Cat Tylenol Poisoning
Cat Tylenol Poisoning
The active ingredient in Tylenol is acetaminophen, and poisoning happens when pet owners choose to dose their cats themselves. It is primarily given to treat aches and pains in humans.
Additionally, it is not as effective in treating aches and pains in cats as it is in humans. In fact, cats are more sensitive to acetaminophen than dogs are and therefore are also more susceptible to Tylenol poisoning, aka acetaminophen toxicity. One regular strength acetaminophen tablet is toxic and potentially lethal to a cat!
Symptoms and Diagnosis of Tylenol Poisoning
If a cat has been given Tylenol, or perhaps ate it from dropped pills by the owner, there are symptoms to watch for. There are three different stages of toxicity, which depend on when the cat consumed the Tylenol, though sometimes the owner may not know the time frame.
During the first stage (0-12 hours) after ingesting the symptoms will include Cat Vomiting, difficulty breathing, Cat Lethargy, Cat Anorexia, overall weakness, development of brown-colored gums and Cat Drooling.
During the next 12 hours a cat may have swelling of the face, lips and limbs, uncoordinated movements, convulsions, coma and may even die during this time period.
If it has been more than 24 hours, then the symptoms will be associated with Cat Liver Disease and possibly liver failure, as well as Cat Swollen Abdomen, jaundice (yellow tinge to gums, eyes and skin) and an uncoordinated state of mind.
If any of these symptoms occur after your cat has ingested acetaminophen or Tylenol, it is an extreme emergency, and you should rush your cat to the veterinarian immediately. It truly is a matter of life and death and the sooner that your dog is treated, the better the survival rate.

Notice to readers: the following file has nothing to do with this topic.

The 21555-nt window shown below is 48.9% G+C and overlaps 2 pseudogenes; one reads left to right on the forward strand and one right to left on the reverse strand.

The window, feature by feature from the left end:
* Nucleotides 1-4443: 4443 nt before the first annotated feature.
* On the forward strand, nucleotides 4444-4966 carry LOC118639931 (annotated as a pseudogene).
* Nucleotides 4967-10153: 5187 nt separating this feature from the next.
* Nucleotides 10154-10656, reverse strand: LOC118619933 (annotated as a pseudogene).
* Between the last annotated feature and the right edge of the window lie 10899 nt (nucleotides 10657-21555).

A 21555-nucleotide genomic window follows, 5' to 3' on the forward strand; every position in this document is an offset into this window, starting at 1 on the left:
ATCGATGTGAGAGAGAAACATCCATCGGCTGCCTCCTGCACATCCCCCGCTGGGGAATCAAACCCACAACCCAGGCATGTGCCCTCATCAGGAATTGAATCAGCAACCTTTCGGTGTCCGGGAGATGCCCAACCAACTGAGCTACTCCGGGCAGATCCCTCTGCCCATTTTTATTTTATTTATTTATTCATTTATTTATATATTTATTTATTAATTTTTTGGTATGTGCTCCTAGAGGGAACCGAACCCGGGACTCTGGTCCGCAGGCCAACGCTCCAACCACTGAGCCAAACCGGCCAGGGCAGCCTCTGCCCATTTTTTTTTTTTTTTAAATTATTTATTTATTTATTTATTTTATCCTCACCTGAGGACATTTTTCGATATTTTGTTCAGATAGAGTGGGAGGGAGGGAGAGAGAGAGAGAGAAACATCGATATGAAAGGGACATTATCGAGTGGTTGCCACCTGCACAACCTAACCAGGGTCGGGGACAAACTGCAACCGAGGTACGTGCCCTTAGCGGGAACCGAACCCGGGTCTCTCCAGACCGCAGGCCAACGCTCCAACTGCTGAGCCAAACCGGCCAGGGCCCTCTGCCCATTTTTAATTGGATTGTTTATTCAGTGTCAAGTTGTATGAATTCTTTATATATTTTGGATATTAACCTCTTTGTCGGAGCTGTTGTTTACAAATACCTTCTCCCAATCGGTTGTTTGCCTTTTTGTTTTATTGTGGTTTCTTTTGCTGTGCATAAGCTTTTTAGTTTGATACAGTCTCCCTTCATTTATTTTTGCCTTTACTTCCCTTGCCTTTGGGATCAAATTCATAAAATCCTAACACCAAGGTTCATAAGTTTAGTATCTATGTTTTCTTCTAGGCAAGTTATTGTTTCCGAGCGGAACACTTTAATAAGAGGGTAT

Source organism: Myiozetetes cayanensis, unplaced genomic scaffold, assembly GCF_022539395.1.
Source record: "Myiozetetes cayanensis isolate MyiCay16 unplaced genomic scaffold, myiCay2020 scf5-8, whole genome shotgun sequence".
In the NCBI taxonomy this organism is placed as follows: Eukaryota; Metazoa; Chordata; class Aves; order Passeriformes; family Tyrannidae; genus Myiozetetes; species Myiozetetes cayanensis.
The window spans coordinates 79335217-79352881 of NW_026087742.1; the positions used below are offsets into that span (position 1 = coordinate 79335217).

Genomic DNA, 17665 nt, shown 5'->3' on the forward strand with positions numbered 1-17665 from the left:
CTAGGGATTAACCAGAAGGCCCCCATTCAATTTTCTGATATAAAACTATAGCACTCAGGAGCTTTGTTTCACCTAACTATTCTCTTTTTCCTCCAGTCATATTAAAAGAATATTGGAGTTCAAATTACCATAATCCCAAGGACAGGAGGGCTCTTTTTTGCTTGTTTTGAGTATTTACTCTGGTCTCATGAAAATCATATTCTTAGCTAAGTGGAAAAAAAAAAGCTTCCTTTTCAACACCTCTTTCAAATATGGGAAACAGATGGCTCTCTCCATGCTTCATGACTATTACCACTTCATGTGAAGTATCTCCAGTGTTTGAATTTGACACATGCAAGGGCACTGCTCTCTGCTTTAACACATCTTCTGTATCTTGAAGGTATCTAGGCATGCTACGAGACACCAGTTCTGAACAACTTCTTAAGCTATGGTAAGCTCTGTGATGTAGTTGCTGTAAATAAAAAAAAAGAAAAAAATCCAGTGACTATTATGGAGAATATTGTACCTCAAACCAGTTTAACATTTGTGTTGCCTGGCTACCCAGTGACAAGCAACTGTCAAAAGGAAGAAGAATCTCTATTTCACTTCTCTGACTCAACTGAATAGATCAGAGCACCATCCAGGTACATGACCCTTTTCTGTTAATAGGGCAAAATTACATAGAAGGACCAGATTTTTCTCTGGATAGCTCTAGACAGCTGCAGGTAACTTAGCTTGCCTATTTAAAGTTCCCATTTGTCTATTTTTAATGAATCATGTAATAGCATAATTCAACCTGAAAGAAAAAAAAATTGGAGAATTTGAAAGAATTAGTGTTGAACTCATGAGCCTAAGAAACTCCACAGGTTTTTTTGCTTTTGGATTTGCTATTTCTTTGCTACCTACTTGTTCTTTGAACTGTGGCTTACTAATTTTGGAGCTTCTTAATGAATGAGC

If you are aware that your cat consumed Tylenol, it is crucial to relay this information to your veterinarian. The veterinarian will likely examine the levels of acetaminophen in blood, but this can take some time to get the results back.
Treatment of Tylenol Poisoning
Your cat will need to be hospitalized with intravenous fluids consistently given with activated charcoal to help absorb the Tylenol before it gets into the bloodstream. Depending on the amount of Tylenol your cat was exposed to or if she is having difficulty breathing, oxygen therapy is given to help make certain your cat is getting enough.
Additionally, Vitamin C can help the body to eliminate the Tylenol faster. Tagamet may also be given, which helps to protect your cat from liver damage. Lastly, if the poisoning is extremely severe, the veterinarian may order blood transfusions.
Home Care and Prognosis
After your cat has spent several days in the hospital and she responds well to treatment, the veterinarian will release her back into your care with instructions for home care. These generally include continuing the drugs administered by the doctor for a specified number of days.
Tylenol poisoning can cause liver damage that is irreversible, which means your cat may have to be on a special diet for the rest of its life.
Prevention of Tylenol Poisoning
Never give a cat Tylenol unless prescribed by a veterinarian, which is highly uncommon. Additionally, make sure all medications are safely away from cat’s reach, as some cats will eat anything, even if it tastes terrible.
Owners many times believe what is appropriate for them is also suitable for their cats, but this is simply untrue. It is best to never self-medicate a cat with medications intended for humans and always follow the strict advice of a licensed veterinarian when administering veterinary medications.